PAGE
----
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Environ Microbiol. 2012 Apr;14(4):883-94. doi: 10.1111/j.1462-2920.2011.02656.x. Epub 2011 Nov 28.

Complete chloroform dechlorination by organochlorine respiration and fermentation.

Author information

1
Centre for Marine Bioinnovation, School of Biotechnology and Biomolecular Science, University of New South Wales, Sydney, NSW 2052, Australia. mattlee@unsw.edu.au

Abstract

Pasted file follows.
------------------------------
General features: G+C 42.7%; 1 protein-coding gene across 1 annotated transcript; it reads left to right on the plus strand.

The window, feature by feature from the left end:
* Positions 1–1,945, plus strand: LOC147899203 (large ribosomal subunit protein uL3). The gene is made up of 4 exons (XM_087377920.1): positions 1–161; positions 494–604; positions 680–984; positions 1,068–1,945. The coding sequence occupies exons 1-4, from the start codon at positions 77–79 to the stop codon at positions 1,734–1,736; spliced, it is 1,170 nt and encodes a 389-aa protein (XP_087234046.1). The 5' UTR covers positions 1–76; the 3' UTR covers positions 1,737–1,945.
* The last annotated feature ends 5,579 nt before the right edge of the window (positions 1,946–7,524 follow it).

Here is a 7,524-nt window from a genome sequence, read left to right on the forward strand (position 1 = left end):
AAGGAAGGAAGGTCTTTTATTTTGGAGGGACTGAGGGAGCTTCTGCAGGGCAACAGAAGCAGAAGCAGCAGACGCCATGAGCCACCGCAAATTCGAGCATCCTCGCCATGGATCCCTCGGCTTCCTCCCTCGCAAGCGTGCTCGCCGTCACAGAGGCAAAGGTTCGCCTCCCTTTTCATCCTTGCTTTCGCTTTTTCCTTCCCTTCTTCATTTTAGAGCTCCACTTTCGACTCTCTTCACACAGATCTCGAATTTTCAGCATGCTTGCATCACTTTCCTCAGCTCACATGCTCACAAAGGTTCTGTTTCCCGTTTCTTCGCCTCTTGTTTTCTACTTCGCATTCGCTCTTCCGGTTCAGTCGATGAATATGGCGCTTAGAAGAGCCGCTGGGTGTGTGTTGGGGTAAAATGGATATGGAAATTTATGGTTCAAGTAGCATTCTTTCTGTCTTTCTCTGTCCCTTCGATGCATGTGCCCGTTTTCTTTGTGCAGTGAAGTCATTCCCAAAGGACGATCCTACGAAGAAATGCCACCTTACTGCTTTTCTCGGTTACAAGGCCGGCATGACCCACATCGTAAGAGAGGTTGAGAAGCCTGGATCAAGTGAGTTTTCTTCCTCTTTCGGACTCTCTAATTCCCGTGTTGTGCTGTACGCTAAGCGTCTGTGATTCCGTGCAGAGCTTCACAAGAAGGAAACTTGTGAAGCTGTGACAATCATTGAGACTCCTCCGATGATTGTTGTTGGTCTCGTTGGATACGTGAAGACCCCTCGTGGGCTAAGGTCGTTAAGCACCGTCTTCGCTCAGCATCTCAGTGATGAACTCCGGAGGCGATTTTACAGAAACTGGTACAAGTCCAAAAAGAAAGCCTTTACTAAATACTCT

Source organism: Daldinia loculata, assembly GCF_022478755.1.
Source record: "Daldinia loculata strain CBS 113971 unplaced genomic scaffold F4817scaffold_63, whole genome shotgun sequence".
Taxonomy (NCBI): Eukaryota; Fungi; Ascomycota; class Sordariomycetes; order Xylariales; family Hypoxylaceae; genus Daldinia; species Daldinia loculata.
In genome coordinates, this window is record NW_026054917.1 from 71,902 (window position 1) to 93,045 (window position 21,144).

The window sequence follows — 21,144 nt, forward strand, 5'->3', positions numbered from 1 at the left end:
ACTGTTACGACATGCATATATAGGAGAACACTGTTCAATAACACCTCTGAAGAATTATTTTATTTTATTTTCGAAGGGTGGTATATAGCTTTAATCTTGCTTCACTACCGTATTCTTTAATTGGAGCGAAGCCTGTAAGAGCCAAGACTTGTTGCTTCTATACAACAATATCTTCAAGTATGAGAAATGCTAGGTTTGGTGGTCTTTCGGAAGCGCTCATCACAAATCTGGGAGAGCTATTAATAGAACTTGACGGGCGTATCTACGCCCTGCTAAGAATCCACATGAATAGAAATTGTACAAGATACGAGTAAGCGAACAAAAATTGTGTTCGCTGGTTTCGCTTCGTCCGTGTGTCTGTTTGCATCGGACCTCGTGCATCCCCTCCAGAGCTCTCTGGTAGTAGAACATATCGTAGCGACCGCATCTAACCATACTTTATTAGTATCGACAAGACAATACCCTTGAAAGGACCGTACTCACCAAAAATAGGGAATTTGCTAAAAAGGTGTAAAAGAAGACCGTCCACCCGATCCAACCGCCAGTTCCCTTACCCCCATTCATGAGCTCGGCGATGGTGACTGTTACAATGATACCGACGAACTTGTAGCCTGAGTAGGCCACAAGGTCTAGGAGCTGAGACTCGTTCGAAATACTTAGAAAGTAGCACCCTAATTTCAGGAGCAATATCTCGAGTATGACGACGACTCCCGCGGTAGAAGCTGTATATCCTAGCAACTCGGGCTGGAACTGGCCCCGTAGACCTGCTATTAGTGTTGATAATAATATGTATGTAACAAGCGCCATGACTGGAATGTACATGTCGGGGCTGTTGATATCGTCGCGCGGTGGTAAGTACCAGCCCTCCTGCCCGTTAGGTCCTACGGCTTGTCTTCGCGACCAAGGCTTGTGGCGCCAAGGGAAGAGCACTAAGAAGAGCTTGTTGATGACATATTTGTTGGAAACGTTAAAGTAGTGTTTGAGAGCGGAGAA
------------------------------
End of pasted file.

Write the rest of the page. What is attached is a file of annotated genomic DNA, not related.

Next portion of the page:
Chloroform (CF, CHCl(3)) is a recalcitrant and toxic environmental pollutant. In this communication we report for the first time a microbial community capable of complete CF dechlorination by metabolic processes. Cultures derived from subsurface soil (3.5 m) could sustain complete dechlorination of CF at levels of least 360 µM at a rate of 40 µM per day. Scrutiny of CF dechlorination revealed two metabolic processes at work. First, CF was respired to dichloromethane (DCM, CH(2) Cl(2)), which was then fermented to acetate, hydrogen and carbon dioxide. Elevated hydrogen partial pressures were found to inhibit the fermentation process. Interspecies hydrogen transfer was observed in the form of methanogenesis and acetogenesis. This suggests that the dechlorination process required syntrophic partners to maintain low hydrogen partial pressures. (13)C-labelled DCM was employed to help elucidate the chemistry of the process and identify bacterial community members involved. CF respiring cultures, where emulsified vegetable oil was supplied as the electron donor and DCM fermenting cultures, where DCM was supplied as the sole organic carbon source were studied separately. Pyrosequencing of these cultures revealed Dehalobacter lineages as a predominant community member in both. Subsequent growth experiments confirmed that the proliferation of Dehalobacter was linked directly to both the dehalorespiration and dehalofermentation processes.

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